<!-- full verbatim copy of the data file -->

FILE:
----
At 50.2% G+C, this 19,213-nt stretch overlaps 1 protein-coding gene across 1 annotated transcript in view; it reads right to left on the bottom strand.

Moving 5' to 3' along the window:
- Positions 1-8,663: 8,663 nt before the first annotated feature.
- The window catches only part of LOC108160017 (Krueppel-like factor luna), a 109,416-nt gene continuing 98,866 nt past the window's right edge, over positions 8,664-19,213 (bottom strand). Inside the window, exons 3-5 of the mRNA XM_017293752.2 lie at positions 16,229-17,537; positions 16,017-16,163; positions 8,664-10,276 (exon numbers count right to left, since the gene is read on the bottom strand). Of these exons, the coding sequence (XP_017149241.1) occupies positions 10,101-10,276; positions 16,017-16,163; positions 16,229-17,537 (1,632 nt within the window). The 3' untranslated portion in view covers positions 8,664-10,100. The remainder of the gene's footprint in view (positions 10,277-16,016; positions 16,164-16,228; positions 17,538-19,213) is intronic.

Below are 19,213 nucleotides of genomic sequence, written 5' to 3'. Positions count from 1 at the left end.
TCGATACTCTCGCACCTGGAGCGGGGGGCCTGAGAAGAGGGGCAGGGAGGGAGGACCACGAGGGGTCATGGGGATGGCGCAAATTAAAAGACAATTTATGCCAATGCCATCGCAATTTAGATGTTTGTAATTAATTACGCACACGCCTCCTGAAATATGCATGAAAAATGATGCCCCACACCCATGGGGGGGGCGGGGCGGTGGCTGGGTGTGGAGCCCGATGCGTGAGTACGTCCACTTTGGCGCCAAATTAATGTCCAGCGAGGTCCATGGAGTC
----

At 50.2% G+C, this 19,213-nt stretch overlaps 1 protein-coding gene across 1 annotated transcript in view; it reads right to left on the bottom strand.

Moving 5' to 3' along the window:
- Positions 1-8,663: 8,663 nt before the first annotated feature.
- The window catches only part of LOC108160017 (Krueppel-like factor luna), a 109,416-nt gene continuing 98,866 nt past the window's right edge, over positions 8,664-19,213 (bottom strand). Inside the window, exons 3-5 of the mRNA XM_017293752.2 lie at positions 16,229-17,537; positions 16,017-16,163; positions 8,664-10,276 (exon numbers count right to left, since the gene is read on the bottom strand). Of these exons, the coding sequence (XP_017149241.1) occupies positions 10,101-10,276; positions 16,017-16,163; positions 16,229-17,537 (1,632 nt within the window). The 3' untranslated portion in view covers positions 8,664-10,100. The remainder of the gene's footprint in view (positions 10,277-16,016; positions 16,164-16,228; positions 17,538-19,213) is intronic.

Below are 19,213 nucleotides of genomic sequence, written 5' to 3'. Positions count from 1 at the left end.
TCGATACTCTCGCACCTGGAGCGGGGGGCCTGAGAAGAGGGGCAGGGAGGGAGGACCACGAGGGGTCATGGGGATGGCGCAAATTAAAAGACAATTTATGCCAATGCCATCGCAATTTAGATGTTTGTAATTAATTACGCACACGCCTCCTGAAATATGCATGAAAAATGATGCCCCACACCCATGGGGGGGGCGGGGCGGTGGCTGGGTGTGGAGCCCGATGCGTGAGTACGTCCACTTTGGCGCCAAATTAATGTCCAGCGAGGTCCATGGAGTC